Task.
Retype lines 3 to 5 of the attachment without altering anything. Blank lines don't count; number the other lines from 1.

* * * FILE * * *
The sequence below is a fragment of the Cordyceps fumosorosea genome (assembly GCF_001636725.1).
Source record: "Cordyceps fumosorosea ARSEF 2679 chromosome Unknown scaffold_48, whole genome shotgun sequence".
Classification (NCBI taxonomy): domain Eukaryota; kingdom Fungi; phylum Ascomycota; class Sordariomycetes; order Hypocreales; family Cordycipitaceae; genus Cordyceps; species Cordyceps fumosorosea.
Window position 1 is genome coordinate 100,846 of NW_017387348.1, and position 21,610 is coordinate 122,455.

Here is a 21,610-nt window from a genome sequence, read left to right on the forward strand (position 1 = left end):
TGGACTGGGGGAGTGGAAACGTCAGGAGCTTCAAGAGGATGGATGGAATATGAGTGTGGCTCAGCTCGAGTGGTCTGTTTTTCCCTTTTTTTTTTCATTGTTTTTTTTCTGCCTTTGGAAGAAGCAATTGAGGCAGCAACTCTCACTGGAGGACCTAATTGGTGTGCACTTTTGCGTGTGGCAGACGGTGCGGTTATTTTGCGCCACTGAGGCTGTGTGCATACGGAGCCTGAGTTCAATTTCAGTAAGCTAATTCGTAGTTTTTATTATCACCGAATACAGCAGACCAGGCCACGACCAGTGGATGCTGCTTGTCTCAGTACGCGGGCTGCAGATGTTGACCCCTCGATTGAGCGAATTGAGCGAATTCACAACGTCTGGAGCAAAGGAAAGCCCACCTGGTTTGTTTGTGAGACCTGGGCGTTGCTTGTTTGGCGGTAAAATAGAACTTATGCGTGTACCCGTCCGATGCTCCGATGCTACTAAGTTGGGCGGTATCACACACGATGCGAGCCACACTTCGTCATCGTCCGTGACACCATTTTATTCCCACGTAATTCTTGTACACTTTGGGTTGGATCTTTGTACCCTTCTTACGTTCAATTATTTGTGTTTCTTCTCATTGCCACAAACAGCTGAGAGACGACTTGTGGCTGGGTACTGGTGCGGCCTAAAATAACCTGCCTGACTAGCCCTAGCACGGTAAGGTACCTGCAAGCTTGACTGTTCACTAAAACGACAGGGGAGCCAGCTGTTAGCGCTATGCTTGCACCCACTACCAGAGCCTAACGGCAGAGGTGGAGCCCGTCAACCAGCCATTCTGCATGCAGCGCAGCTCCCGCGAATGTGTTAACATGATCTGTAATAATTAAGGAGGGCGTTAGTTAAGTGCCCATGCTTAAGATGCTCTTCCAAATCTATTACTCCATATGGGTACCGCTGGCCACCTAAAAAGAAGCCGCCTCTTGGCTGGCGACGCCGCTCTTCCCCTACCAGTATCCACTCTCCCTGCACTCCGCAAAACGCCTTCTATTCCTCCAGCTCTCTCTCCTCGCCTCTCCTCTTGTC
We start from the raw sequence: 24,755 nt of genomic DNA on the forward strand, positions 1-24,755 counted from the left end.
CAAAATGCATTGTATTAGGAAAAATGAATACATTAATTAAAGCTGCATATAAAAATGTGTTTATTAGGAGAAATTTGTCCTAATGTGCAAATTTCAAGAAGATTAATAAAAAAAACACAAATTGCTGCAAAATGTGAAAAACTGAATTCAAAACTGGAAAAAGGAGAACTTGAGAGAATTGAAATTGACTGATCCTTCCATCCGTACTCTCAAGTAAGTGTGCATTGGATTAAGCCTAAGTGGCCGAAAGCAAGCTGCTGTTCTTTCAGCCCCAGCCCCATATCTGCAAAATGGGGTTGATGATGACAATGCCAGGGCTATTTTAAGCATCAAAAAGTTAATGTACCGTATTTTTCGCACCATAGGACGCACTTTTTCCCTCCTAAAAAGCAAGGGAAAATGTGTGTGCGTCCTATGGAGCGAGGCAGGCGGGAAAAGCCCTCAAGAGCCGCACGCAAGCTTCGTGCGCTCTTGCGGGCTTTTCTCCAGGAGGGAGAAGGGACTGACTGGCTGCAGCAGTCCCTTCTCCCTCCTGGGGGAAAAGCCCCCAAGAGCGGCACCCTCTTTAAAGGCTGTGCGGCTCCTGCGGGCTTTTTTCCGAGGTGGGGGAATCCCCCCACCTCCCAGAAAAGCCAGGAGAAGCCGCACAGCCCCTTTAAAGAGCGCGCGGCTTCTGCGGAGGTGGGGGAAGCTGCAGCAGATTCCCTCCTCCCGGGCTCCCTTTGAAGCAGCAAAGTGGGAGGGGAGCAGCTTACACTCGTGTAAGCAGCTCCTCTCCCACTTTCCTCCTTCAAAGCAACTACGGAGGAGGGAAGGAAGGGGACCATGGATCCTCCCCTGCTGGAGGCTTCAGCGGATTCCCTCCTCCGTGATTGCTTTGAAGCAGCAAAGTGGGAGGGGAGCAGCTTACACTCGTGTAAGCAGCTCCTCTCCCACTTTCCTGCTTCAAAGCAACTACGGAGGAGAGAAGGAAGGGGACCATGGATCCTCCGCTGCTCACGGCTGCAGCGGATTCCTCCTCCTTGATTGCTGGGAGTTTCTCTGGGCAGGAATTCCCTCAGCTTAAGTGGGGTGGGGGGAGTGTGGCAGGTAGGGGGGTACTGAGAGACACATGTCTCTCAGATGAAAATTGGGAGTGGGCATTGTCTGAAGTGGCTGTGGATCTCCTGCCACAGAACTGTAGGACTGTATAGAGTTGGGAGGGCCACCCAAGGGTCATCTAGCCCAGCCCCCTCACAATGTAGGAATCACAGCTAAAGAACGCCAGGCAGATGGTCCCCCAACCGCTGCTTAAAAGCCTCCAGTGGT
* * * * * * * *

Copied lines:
Classification (NCBI taxonomy): domain Eukaryota; kingdom Fungi; phylum Ascomycota; class Sordariomycetes; order Hypocreales; family Cordycipitaceae; genus Cordyceps; species Cordyceps fumosorosea.
Window position 1 is genome coordinate 100,846 of NW_017387348.1, and position 21,610 is coordinate 122,455.

Here is a 21,610-nt window from a genome sequence, read left to right on the forward strand (position 1 = left end):